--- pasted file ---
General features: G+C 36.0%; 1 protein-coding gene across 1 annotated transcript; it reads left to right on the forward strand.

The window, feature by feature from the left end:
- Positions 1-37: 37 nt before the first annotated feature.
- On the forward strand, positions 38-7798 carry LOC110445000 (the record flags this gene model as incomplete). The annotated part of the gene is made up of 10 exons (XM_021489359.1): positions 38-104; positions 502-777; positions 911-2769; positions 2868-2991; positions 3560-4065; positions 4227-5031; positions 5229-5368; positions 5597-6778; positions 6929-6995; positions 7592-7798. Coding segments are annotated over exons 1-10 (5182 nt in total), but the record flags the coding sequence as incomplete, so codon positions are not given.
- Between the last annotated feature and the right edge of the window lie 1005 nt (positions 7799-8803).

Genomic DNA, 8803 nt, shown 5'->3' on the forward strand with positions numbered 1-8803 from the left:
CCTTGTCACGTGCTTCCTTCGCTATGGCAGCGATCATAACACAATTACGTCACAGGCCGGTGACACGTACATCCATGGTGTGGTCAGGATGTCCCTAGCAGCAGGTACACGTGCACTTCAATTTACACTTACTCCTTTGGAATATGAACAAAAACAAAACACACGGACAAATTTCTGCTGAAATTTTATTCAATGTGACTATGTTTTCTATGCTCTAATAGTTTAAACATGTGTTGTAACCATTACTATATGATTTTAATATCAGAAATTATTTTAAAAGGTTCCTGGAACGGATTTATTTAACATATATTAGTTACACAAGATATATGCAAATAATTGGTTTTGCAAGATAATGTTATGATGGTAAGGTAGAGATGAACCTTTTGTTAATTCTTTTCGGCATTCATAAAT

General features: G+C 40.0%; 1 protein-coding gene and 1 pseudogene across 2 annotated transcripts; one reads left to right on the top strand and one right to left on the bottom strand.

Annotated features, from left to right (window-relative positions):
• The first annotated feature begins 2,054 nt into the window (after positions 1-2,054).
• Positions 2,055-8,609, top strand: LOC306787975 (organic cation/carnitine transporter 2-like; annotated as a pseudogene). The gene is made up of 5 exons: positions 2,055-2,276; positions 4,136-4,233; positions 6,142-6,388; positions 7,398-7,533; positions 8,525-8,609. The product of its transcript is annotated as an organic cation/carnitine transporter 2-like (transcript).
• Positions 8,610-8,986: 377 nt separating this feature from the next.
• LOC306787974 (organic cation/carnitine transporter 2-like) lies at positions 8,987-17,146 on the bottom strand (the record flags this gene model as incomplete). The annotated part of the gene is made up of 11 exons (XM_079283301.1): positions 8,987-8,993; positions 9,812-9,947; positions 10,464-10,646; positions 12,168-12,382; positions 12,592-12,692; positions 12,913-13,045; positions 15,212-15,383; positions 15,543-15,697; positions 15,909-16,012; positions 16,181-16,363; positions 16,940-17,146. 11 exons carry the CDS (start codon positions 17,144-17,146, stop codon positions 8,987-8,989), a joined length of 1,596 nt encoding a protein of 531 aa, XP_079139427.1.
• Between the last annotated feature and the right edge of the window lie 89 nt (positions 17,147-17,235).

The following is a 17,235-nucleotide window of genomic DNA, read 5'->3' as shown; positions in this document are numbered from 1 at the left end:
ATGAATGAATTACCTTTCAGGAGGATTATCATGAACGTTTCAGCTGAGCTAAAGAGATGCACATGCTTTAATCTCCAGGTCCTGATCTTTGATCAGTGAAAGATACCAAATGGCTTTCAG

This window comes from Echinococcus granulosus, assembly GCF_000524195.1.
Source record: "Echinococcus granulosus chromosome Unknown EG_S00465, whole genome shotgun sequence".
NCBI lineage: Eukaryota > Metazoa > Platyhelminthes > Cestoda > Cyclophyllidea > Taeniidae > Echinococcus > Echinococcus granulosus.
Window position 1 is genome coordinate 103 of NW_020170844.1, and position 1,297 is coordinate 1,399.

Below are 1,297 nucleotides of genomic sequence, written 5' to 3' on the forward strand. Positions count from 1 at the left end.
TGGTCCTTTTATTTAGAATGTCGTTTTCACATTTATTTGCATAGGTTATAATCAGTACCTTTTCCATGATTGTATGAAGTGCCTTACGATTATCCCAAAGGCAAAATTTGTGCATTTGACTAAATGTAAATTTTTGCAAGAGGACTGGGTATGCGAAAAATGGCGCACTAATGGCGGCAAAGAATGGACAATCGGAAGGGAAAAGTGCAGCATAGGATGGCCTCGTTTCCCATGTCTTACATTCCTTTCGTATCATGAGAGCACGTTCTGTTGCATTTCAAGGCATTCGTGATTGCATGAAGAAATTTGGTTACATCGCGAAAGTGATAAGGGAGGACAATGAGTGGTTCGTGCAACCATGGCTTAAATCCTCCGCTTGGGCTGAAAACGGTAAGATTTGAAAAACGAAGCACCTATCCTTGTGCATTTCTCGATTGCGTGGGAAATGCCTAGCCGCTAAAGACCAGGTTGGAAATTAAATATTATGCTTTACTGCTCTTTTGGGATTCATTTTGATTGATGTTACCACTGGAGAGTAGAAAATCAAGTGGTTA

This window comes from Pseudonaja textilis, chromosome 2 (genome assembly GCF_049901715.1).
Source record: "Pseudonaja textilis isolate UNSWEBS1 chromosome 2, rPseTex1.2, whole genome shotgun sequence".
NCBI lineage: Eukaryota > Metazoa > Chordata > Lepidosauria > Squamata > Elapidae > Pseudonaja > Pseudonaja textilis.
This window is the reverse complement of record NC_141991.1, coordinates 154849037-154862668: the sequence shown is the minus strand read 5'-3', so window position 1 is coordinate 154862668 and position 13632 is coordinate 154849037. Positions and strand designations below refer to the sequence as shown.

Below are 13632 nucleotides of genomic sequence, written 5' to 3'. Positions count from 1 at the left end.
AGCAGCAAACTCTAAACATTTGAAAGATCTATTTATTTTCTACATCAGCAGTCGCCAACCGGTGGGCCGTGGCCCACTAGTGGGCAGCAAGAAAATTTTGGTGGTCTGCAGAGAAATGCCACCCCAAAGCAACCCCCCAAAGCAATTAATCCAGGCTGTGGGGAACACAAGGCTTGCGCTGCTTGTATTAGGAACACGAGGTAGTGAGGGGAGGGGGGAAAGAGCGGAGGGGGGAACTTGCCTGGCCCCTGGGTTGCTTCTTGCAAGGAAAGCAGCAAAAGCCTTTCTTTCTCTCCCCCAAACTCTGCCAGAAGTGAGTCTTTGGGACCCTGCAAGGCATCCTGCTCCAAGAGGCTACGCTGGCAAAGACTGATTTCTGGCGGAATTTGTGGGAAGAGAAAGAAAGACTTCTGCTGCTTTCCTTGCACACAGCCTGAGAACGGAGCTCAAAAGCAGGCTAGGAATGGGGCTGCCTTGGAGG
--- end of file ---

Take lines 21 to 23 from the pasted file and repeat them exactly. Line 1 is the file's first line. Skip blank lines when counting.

Below are 1,297 nucleotides of genomic sequence, written 5' to 3' on the forward strand. Positions count from 1 at the left end.
TGGTCCTTTTATTTAGAATGTCGTTTTCACATTTATTTGCATAGGTTATAATCAGTACCTTTTCCATGATTGTATGAAGTGCCTTACGATTATCCCAAAGGCAAAATTTGTGCATTTGACTAAATGTAAATTTTTGCAAGAGGACTGGGTATGCGAAAAATGGCGCACTAATGGCGGCAAAGAATGGACAATCGGAAGGGAAAAGTGCAGCATAGGATGGCCTCGTTTCCCATGTCTTACATTCCTTTCGTATCATGAGAGCACGTTCTGTTGCATTTCAAGGCATTCGTGATTGCATGAAGAAATTTGGTTACATCGCGAAAGTGATAAGGGAGGACAATGAGTGGTTCGTGCAACCATGGCTTAAATCCTCCGCTTGGGCTGAAAACGGTAAGATTTGAAAAACGAAGCACCTATCCTTGTGCATTTCTCGATTGCGTGGGAAATGCCTAGCCGCTAAAGACCAGGTTGGAAATTAAATATTATGCTTTACTGCTCTTTTGGGATTCATTTTGATTGATGTTACCACTGGAGAGTAGAAAATCAAGTGGTTA

This window comes from Pseudonaja textilis, chromosome 2 (genome assembly GCF_049901715.1).